When Imogen Petrak, 35, was rushed to a Gold Coast hospital emergency department at 35.5 weeks pregnant, she was vomiting, had headaches, and the onset of infection — she never made it out.
Less than a day later — and just hours after delivering her daughter Eleanor via emergency caesarean section — the young mother died of bacterial meningitis and mastoiditis because of what her widower John Petrak has alleged in a civil suit were failures at the Gold Coast University Hospital.
Mr Petrak filed a lawsuit in the Supreme Court seeking $2.1 million in damages from the Gold Coast Hospital and Health Service over allegations it breached its duty of care
The lawsuit alleged the hospital failed to consider the “appropriateness” or “necessity” of performing the lumbar puncture in circumstances where two biological samples had already been taken and Ms Petrak had symptoms of pressure building in her skull.
It was alleged the hospital neglected to act with due care and skill or appropriately treat and manage her condition and the failures “caused and/or materially contributed” to her death.
“But for the failures, the deceased would have, on the balance of probabilities, survived with no or no significant neurological complications,” the document alleged.
Lumbar procedure ‘not necessary’, lawyers say
In a statement to the ABC, Mr Petrak’s legal counsel, Shine Lawyers, claimed the hospital “cost the mother-of-two her life” in July 2017 by doing a lumbar procedure “that was not necessary in the circumstances to make a clinical diagnosis”.
“Imogen would still be here today if a lumbar puncture was not performed when it was,” medical law expert Clare Eves said.
“Expert evidence shows that Imogen’s clinical signs and investigations were sufficient to diagnose her with mastoiditis and meningitis, meaning the treatment she was receiving was correct and she would have had a 90 per cent chance of survival.
“Instead, a lumbar puncture was performed when Imogen was critically ill and it should not have been. [She] suffered a brain herniation as a result of the lumbar puncture, which caused her death.”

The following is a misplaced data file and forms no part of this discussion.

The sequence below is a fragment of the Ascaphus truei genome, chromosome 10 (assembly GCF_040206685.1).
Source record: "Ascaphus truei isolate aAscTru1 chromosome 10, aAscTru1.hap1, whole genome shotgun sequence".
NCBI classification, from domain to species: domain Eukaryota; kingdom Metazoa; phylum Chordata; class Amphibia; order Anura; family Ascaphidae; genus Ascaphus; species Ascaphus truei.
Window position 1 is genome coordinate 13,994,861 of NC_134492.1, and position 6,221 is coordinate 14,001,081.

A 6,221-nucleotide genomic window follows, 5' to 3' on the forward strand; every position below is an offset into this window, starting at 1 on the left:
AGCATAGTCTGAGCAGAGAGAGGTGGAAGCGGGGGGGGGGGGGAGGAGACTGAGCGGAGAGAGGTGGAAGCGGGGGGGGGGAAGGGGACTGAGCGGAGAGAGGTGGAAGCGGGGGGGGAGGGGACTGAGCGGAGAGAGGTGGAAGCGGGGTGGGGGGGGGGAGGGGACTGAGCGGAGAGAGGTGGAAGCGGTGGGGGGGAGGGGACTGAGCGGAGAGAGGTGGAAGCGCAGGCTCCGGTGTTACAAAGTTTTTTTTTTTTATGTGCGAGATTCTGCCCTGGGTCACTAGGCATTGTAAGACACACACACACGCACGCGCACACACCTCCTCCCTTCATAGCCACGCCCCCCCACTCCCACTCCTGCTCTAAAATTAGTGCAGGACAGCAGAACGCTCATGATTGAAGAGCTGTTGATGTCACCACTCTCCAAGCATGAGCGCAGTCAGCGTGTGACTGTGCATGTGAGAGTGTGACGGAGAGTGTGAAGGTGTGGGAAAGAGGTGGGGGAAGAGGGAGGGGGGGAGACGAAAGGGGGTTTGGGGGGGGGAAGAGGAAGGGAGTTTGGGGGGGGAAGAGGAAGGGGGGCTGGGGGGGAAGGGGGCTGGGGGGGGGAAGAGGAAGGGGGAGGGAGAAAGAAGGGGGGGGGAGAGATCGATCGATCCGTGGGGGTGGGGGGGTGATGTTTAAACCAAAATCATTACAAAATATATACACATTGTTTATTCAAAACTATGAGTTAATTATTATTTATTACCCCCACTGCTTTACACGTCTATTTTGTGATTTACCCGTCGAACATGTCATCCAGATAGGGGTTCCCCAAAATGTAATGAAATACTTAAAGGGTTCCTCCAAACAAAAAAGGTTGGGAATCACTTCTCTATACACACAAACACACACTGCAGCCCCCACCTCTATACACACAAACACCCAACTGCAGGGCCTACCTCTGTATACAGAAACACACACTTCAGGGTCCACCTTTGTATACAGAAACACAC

Ms Eves said Mr Petrak said he held no ill-will towards the hospital but hoped the death of his wife — who he described as “the most gentle and caring person he has ever met” — would be used to improve clinical training and procedures.
Their daughter Eleanor, who was born the same day her mother died, occasionally calls other women “my mummy” and hugs them.
Ms Eves said the family’s other child JB, knows his mum fell ill and continues to ask “when she will be getting better and coming back from heaven”.
“John says both Eleanor and her big brother, JB, are doing very well which gives him the strength to continue moving forward,” Ms Eves said.
John Petrak’s two children give him the strength to continue moving forward. (Supplied: Petrak family)
Mother declared brain dead
According to Supreme Court documents, Ms Petrak was first admitted to the hospital after midnight on July 12, 2017, with “flu-like symptoms” and a “fever”.
Hours later, she was complaining of a painful left ear, which a medical officer said was likely viral inflammation.
She was later released home, only to arrive back at the emergency department late that afternoon with symptoms including vomiting.
By about 7:40pm, her temperature had risen to 40.4 degrees Celsius, and staff noted she was unwell, grunting, moaning, and unable to answer questions.
Her health continued to deteriorate over the following hours and her score on the Glasgow coma scale dropped to 7, which is categorised as a severe brain injury.
A decision was then made to put Ms Petrak on a ventilator and deliver her daughter Eleanor by an emergency caesarean section.
About three hours after the birth, Ms Petrak had a lumbar puncture to test her cerebrospinal fluid, the documents said.
Ms Petrak was declared brain dead later that morning at age 35.
Her death certificate listed the cause as bacterial meningitis and mastoiditis.
Placed faith in the experts
Ms Eves said Mr Petrak remembered the hospital asking him for permission to do the lumbar puncture — a conversation that “stabs at him to this day”.
“At the time they told him it was a necessary procedure and of course he placed his faith in the experts,” she said.
Mr Petrak is seeking approximately $2.1 million, including $1.597 million for future loss of domestic services.
Ms Eves said the couple had previously planned for Ms Petrak to home-school their children.
“Now that this can’t happen, John has had to employ a nanny,” she said.
“Compensation from this legal action will be used for the children’s care and education.”
The Gold Coast Hospital and Health Service is yet to file a defence.
A spokeswoman said they were unable to provide any comment until the completion of proceedings.